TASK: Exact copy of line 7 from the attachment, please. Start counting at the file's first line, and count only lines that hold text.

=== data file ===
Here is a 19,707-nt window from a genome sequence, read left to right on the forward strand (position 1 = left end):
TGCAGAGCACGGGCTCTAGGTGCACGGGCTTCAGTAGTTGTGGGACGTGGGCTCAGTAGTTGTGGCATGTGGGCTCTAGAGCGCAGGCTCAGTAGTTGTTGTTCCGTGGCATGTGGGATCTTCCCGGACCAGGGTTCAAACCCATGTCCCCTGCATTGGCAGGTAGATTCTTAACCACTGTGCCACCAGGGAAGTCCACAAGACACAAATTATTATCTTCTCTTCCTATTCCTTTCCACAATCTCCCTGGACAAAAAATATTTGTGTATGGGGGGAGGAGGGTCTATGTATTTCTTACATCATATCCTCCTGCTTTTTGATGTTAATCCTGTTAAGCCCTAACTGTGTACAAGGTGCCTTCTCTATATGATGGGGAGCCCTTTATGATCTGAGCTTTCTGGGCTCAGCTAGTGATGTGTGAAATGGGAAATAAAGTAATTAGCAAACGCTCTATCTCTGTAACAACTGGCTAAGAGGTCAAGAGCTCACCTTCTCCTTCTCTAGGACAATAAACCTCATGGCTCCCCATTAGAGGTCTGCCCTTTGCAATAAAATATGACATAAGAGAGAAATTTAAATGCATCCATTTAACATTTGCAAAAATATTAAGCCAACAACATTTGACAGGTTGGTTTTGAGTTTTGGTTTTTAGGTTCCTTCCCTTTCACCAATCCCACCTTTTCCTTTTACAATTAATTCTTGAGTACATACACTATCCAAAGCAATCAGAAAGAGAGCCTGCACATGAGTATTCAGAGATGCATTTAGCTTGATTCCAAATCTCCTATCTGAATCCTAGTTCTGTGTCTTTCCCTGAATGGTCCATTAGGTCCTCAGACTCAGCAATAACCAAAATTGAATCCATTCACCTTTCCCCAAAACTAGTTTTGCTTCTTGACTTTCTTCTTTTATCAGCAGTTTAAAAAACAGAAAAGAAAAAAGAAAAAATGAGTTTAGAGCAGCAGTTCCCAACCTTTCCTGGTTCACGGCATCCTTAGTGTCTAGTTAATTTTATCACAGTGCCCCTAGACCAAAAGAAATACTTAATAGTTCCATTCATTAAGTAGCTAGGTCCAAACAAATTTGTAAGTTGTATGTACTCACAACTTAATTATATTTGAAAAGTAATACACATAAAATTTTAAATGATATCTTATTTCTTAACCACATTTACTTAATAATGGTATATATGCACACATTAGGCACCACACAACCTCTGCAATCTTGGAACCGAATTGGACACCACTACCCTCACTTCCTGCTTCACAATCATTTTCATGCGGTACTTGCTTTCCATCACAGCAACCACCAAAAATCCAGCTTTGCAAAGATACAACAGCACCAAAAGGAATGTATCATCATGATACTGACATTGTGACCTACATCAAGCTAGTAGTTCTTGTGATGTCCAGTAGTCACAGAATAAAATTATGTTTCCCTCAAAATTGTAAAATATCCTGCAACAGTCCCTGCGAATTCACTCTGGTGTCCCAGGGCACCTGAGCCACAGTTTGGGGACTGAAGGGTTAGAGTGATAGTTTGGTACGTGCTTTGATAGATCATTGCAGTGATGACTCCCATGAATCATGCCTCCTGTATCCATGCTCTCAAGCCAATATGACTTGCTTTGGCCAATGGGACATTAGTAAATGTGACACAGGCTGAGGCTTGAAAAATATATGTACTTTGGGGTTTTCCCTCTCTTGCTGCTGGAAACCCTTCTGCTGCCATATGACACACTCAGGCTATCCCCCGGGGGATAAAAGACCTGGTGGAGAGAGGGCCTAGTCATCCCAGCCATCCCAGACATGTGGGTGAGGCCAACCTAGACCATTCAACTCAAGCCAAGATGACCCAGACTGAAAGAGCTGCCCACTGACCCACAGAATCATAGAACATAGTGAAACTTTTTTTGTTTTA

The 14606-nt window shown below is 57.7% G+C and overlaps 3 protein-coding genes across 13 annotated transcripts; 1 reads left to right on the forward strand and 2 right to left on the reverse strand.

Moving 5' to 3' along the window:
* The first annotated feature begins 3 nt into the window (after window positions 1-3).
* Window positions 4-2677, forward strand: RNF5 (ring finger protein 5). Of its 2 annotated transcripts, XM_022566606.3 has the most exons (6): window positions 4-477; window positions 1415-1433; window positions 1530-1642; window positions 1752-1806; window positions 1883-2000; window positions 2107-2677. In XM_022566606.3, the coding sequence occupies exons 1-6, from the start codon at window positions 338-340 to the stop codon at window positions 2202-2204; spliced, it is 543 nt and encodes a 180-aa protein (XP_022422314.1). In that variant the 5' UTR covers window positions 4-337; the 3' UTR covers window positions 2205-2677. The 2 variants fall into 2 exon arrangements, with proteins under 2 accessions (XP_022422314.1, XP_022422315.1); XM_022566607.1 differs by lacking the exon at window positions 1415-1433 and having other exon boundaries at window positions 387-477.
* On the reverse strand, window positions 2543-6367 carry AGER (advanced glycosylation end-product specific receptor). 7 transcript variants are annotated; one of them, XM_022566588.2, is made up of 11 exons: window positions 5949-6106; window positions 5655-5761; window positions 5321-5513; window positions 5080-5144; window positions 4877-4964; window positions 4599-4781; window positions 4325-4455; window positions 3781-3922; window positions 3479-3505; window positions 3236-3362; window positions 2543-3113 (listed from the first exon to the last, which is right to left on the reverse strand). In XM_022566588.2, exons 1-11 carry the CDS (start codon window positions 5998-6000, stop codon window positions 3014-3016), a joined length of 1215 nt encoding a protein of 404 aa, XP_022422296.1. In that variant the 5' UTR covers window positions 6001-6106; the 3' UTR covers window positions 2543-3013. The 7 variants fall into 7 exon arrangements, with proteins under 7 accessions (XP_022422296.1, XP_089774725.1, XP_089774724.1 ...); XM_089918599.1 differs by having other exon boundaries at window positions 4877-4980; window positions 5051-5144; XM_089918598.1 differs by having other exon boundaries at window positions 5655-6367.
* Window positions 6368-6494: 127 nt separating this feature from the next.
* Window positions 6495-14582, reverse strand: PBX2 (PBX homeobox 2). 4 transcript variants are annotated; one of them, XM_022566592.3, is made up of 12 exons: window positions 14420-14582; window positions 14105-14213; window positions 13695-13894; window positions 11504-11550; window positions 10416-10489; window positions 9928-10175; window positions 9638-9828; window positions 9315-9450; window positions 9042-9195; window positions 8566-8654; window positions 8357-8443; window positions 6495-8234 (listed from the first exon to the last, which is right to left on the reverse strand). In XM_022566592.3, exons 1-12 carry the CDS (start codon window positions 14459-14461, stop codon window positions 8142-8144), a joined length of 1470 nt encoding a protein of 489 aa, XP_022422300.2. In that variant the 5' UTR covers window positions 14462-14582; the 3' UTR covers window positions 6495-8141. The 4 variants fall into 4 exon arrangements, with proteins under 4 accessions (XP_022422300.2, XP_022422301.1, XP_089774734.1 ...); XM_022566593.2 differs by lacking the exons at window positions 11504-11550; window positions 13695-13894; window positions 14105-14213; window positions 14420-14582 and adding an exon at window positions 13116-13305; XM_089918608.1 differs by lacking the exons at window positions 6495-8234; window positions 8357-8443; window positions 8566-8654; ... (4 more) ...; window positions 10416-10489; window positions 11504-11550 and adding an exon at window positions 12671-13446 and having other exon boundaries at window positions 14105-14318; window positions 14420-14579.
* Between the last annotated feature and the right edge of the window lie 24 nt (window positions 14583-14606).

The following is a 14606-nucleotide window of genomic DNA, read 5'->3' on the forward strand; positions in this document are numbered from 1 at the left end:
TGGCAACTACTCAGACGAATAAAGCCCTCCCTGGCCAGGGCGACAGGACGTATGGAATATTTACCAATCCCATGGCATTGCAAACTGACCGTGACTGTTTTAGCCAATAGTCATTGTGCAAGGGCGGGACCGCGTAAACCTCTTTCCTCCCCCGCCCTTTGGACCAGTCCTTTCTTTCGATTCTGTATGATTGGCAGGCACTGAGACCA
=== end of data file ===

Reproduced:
* On the reverse strand, window positions 2543-6367 carry AGER (advanced glycosylation end-product specific receptor). 7 transcript variants are annotated; one of them, XM_022566588.2, is made up of 11 exons: window positions 5949-6106; window positions 5655-5761; window positions 5321-5513; window positions 5080-5144; window positions 4877-4964; window positions 4599-4781; window positions 4325-4455; window positions 3781-3922; window positions 3479-3505; window positions 3236-3362; window positions 2543-3113 (listed from the first exon to the last, which is right to left on the reverse strand). In XM_022566588.2, exons 1-11 carry the CDS (start codon window positions 5998-6000, stop codon window positions 3014-3016), a joined length of 1215 nt encoding a protein of 404 aa, XP_022422296.1. In that variant the 5' UTR covers window positions 6001-6106; the 3' UTR covers window positions 2543-3013. The 7 variants fall into 7 exon arrangements, with proteins under 7 accessions (XP_022422296.1, XP_089774725.1, XP_089774724.1 ...); XM_089918599.1 differs by having other exon boundaries at window positions 4877-4980; window positions 5051-5144; XM_089918598.1 differs by having other exon boundaries at window positions 5655-6367.